I’ve long read the Manhattan Institute’s City Journal for its top-flight investigative reporting. The most recent issue includes an intriguing article, provocatively entitled “Better Schools, Fewer Dollars”, by University of Colorado education professor Marcus Winters.
Since Utah isn’t going to top any lists of education big-spenders, many of you will be irritated by his analysis. But he presents some numbers that, in my view at least, would-be education reformers need to take seriously.
Here’s just a taste:
Over the last four decades, public education spending has increased rapidly in the United States. According to the Department of Education, public schools spent, on average, $12,922 per pupil in 2008, the most recent year for which data are available. Adjusting for inflation, that’s more than double the $6,402 per student that public schools spent in 1975.
Despite that doubling of funds, just about every measure of educational outcomes has remained stagnant since 1975, though some have finally begun to inch upward over the last few years. Student scores on the National Assessment of Educational Progress (NAEP)—the only consistently observed measure of student math and reading achievement over the period—have remained relatively flat since the mid-1970s. High school graduation rates haven’t budged much over the last 40 years, either.
Professor Winters also draws some startling comparisons between spending in some big urban districts (again, these numbers will boggle the minds of Utah educators).
For further evidence that hiking spending produces few educational outcomes, look at how private schools compare with public ones. That $12,922, remember, is a national average; spending in urban public school systems is often far higher. The Cato Institute’s Adam Schaeffer recently calculated total expenditures per pupil for public school systems in America’s five largest metropolitan areas and Washington, D.C. Washington spent the most—an average of $28,000 per public school student, which was more than the maximum tuition charged to attend such prestigious private schools as Lowell School ($25,120), Sheridan School ($24,700), and Georgetown Visitation School ($20,600), and only slightly below the maximum tuition charged at St. Albans ($31,428), National Cathedral School ($30,700), and Georgetown Day ($29,607). Does the handsome funding of urban public schools produce results? Not according to the NAEP, which shows, for instance, that more than 25 percent of public school eighth-graders are reading below the “basic” level, compared with only 8 percent of private school students.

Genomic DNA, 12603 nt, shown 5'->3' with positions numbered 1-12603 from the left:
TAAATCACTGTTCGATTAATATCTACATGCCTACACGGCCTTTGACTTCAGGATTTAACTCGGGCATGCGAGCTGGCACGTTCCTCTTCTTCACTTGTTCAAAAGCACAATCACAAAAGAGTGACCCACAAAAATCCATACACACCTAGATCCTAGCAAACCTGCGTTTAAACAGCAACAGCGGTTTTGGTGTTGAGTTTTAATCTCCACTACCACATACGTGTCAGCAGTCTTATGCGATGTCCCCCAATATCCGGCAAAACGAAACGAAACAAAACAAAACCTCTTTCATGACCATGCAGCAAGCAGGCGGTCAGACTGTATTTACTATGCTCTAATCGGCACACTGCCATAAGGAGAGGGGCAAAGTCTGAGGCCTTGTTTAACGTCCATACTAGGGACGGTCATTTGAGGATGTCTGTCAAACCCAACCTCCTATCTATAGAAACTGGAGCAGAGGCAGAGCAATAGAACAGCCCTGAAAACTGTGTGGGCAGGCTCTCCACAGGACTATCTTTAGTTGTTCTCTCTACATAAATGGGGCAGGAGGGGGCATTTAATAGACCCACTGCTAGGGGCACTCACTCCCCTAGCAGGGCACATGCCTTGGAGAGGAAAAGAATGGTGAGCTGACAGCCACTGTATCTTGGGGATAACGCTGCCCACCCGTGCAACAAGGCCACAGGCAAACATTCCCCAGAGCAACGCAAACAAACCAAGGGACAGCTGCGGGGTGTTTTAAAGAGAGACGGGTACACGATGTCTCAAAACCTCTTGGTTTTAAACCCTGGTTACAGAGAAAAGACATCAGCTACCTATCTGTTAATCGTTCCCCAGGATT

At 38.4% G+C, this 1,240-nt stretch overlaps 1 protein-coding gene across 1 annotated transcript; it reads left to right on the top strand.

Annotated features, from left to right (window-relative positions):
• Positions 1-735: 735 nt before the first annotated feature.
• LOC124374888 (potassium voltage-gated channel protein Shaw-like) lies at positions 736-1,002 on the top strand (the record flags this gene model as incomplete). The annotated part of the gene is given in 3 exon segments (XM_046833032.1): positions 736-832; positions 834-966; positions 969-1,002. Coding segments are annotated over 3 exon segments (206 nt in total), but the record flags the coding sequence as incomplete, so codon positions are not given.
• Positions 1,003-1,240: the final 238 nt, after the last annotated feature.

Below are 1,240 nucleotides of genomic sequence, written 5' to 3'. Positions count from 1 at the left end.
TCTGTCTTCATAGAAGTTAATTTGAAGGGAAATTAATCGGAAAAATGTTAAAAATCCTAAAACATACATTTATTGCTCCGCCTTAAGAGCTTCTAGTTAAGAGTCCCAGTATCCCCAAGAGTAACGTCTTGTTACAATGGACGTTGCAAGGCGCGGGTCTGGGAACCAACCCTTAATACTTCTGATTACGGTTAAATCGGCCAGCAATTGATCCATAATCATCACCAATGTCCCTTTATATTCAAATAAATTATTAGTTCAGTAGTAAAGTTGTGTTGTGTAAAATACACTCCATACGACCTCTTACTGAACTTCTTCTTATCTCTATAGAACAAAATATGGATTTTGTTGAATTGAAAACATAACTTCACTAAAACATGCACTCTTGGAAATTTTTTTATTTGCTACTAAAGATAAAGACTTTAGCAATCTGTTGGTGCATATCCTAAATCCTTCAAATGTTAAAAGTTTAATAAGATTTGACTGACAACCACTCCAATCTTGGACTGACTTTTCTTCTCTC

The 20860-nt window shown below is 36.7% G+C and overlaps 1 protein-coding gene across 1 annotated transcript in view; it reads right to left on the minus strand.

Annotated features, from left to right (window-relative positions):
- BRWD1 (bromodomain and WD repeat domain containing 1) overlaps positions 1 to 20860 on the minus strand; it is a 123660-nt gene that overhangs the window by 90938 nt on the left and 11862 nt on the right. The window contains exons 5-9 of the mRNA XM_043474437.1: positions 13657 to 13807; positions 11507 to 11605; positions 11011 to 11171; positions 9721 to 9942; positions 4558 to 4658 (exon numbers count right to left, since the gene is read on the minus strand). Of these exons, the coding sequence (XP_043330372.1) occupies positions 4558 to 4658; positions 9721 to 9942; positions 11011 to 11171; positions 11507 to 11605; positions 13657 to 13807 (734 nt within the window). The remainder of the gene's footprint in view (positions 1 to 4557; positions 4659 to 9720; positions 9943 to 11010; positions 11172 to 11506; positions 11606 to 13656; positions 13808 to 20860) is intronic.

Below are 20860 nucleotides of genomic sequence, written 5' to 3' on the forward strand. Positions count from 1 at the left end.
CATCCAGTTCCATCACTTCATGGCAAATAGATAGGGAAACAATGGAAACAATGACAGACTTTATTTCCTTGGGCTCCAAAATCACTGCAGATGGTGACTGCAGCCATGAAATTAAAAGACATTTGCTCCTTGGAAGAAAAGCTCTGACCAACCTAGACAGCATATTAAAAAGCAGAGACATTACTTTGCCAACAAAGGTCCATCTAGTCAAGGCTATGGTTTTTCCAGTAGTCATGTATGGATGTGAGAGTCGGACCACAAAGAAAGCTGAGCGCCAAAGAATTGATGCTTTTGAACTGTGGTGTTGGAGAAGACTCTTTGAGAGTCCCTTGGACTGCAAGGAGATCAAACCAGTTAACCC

Obviously, it’s misleading simply to compare the performance of private and public school students without adjusting for the type of student enrolled in each sector. A student whose parents can afford to pay private school tuition is likely to score higher on standardized tests than the average public school student, regardless of the quality of the school.
The article also takes issue with the “sufficiency” lawsuits that have challenged education spending levels in several states. Again, I’m impressed that the author marshals solid data to support his arguments, and acknowledges the limitations of that data as well.
Since I don’t think the economy or the political climate are going to permit big cash infusions for education any time soon, I find his message that we can use less expensive choice strategies encouraging. Many of you, I know from experience, will find his arguments outrageous instead. Let the debate begin . . . but I do think Professor Winters presents some data that deserves serious consideration.